- Definition of xpath locator in Selenium webdriver
- xpath syntax/example
- Simplified xpath syntax
- xpath regular expression to identify element (‘contains’ keyword)
- Parent-child xpath relation
- Difference between relative and absolute xpath
- Source code
Definition of xpath locator in Selenium webdriver
We can identify elements using their xpath (which is simply an address of an element on the webpage). Xpath help us reaching a desired element on the web page.
The xpath syntax: //tagname[@attribute=’value’]
xpath example: //input[@name=’Submit’]
In the above example, we are trying to find an element that has the tag name “input” & the value of its “name” attribute is ‘Submit’.
Let us see a practical example.
Launch https://www.bing.com/ and inspect the search text field.
Notice below that the search field is represented by tagname ‘textarea’, attribute ‘id’ and the attribute’s value is ‘sb_form_q’
Based on xpath’s syntax, our xpath would become: //textarea[@id=’sb_form_q’] (see line 14)
Let us enter some text in the search field “rahulshettyacademy” and run the script. Notice below the search field is successfully identified using the xpath and the desired text gets typed in the search field
Simplified xpath syntax
We have already seen the xpath syntax: //tagname[@attribute=’value’]
We can simplify this syntax by replacing tagname with star * (star * represents any).
So the simplified xpath syntax becomes //*[@attribute=’value’]
As an example: //*[@id=’sb_form_q’]
So the simplified syntax means that:
find an element on the webpage (irrespective of any tagname) whose attribute ‘id’ has the value ‘sb_form_q’
Let us comment line 14. In line#15, we have used the simplified xpath syntax
Save and execute script, the simplified syntax works just fine
Please remember that we cannot use double quotes within double quotes in xpath syntax. This means that, when we write the xpath syntax, we start by opening and closing the braces with double quotes viz By.xpath(“ “).
Since we have already used one set of double quotes, we cannot write another set of double quotes, below will give syntax error
To get rid of syntax error, simply convert second set of double quotes with single quote:
xpath regular expression to identify element (‘contains’ keyword)
We can use xpath regular expressions to identify an element. The regular expressions can be used if the value of an attribute changes dynamically.
As an example, the value of ‘id’ attribute might be 397mai543 in one session and 860mai631 in another session. As can be seen, the prefix and suffix is dynamically changing. The static content in both of these values is ‘mai’.
The ‘contains’ keyword can be used to create a regular expression. The syntax would be //tagname[contains(@attribute,’value’)]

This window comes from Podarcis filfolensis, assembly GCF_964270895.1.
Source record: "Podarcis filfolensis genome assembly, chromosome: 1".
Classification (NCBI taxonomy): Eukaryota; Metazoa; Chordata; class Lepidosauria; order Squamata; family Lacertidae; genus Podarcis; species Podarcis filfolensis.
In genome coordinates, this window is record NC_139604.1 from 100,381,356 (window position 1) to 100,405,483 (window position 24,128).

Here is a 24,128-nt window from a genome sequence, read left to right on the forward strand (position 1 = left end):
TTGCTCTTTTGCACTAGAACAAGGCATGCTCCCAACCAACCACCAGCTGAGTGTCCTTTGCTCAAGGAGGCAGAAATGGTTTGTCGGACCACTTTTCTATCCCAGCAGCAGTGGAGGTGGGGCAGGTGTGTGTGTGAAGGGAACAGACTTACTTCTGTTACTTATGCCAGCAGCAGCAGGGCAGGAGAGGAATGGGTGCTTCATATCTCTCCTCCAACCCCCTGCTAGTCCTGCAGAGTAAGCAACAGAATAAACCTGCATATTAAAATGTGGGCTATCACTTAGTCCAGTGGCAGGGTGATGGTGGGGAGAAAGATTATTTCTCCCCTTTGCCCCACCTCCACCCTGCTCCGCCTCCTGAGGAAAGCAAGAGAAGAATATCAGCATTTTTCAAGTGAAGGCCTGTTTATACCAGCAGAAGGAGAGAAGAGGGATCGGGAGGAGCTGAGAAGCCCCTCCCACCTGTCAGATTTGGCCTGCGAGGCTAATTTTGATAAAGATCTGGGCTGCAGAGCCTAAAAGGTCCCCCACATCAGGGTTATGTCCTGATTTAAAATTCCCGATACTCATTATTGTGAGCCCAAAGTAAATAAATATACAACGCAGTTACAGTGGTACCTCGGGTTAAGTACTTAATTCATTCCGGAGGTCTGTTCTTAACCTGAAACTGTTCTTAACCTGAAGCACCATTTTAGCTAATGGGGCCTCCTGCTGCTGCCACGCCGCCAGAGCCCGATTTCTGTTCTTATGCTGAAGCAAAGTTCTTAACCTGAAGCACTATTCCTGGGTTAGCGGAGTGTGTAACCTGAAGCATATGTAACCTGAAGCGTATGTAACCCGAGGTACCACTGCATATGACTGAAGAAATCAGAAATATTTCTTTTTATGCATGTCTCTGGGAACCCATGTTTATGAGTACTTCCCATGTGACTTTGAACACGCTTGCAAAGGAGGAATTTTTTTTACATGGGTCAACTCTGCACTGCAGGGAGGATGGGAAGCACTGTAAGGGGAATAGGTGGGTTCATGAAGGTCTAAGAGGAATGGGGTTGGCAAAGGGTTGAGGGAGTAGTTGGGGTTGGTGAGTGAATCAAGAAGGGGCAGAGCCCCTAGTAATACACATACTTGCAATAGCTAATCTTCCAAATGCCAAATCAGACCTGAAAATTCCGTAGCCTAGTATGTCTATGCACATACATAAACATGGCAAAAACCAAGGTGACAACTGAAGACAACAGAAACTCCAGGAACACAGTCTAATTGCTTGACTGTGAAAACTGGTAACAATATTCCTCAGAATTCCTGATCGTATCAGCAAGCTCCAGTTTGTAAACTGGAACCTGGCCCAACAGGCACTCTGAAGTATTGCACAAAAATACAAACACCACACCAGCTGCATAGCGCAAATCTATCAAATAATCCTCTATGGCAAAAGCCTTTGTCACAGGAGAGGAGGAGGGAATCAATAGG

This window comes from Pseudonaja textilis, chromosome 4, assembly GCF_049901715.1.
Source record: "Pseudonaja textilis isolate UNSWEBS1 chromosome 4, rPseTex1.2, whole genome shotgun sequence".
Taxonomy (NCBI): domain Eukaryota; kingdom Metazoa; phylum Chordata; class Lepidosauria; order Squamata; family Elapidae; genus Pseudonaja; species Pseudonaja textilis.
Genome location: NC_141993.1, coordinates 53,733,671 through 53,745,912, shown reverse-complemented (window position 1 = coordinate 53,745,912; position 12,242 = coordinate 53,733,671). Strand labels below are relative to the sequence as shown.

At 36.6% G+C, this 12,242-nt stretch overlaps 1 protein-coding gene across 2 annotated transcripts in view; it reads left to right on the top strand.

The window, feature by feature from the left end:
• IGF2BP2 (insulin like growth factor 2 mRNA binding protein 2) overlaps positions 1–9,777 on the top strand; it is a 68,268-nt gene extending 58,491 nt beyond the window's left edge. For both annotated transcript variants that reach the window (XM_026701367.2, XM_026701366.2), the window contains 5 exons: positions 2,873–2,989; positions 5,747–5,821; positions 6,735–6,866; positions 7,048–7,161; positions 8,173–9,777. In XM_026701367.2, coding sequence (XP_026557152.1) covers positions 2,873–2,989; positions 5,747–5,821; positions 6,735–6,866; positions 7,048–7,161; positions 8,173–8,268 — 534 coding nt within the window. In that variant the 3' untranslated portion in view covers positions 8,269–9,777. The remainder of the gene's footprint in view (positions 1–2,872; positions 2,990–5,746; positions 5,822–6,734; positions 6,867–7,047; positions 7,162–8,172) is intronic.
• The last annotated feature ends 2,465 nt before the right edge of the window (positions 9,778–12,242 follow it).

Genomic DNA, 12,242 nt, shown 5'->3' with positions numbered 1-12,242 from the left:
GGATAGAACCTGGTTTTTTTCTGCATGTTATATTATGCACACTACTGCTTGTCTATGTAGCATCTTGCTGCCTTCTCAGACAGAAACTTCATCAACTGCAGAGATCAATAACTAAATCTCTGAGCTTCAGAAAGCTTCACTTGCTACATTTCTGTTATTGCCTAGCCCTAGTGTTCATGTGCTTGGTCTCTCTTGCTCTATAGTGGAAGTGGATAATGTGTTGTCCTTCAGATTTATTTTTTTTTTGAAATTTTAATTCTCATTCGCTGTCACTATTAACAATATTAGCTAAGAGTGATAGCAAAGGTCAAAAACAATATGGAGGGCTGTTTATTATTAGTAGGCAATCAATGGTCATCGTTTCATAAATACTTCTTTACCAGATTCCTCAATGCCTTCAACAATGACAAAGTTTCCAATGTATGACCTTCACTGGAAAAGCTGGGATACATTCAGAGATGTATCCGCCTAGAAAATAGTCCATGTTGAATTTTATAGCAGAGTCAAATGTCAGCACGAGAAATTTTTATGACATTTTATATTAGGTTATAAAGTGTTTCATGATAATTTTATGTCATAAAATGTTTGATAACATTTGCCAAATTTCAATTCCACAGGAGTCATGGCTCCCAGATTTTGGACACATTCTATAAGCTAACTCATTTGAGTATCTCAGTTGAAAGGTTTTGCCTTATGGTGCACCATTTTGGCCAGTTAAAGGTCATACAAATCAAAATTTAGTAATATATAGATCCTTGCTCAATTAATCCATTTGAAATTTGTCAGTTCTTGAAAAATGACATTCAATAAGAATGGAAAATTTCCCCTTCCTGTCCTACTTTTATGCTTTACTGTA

Inspect ‘Log In’ button on the facebook page and notice the value of ‘id’ attribute (u_0_5_gr)
Open another browser session and inspect the ‘Log In’ button once again
Notice above that the value of ‘id’ attribute changes to (u_0_5_RR)
Similarly, the value changes in another session
The static part in these three cases is same: u_0_5
We can use the static value of the ‘id’ attribute alongwith the ‘contains’ keyword as shown below
Run, notice that the ‘Log In’ button gets clicked
This is how we can use the ‘contains’ keyword to form an xpath regular expression.
If we look at another example (google.com) and inspect the search field, we will notice that the value of ‘data-ved’ attribute keeps changing
The value contains the static portion CAQ and we can make use of it to identify this search field
Run the script, the search field gets identified and the text gets entered
Parent-child xpath relation
Assume that there is no unique attribute to identify an element on a webpage. Let us assume that the google search field cannot be identified by any unique attribute. In these cases, an xpath is created by using the parent to child relationship. If child does not have a unique attribute, we than look for one of its parent having the unique attribute. We can than write an xpath starting from parent and keep traversing till the child (that has no unique attribute) with the help of tagnames
As seen in the diagram below, the parent <div> tag has a unique ‘class’ attribute. The child tag is <textarea>
So the parent <div> tag has a unique attribute. Please note that we can keep going one level up till a parent having unique attribute is found.
So, we have found a parent that has ‘div’ tag having ‘class’ value ‘a4bIc’. The parent can be represented by xpath //div[@class=’a4bIc’].
From this parent tag, we will traverse to desired child tag <textarea>
The child tag (here) is the actual search field.
The custom xpath from parent to child path becomes //div[@class=’a4bIc’]/textarea
We can now use this parent-child xpath to enter some value in the text field
Run, ‘rahulshettyacademy’ gets typed in search field
Difference between relative and absolute xpath
In the case of relative xpath, we can jump directly to desired web element. We do not need the help of parent node to find the web element. Relative xpath syntax starts with //.
In the below diagram, the relative xpath //*[@id=’sb_form_q’] can be used to identify the search field. We haven’t taken the help of any parent tag.
However, for finding the absolute xpath, we have to take the help of all the parent nodes to reach the desired child element. The absolute xpath syntax starts with single slash / and we would be traversing like: /parent/child1/child2/…..
Inspect the search field of www.bing.com
Using the selector’s hub, identify the absolute xpath.
Notice that the absolute xpath starts at /html and ends at /textarea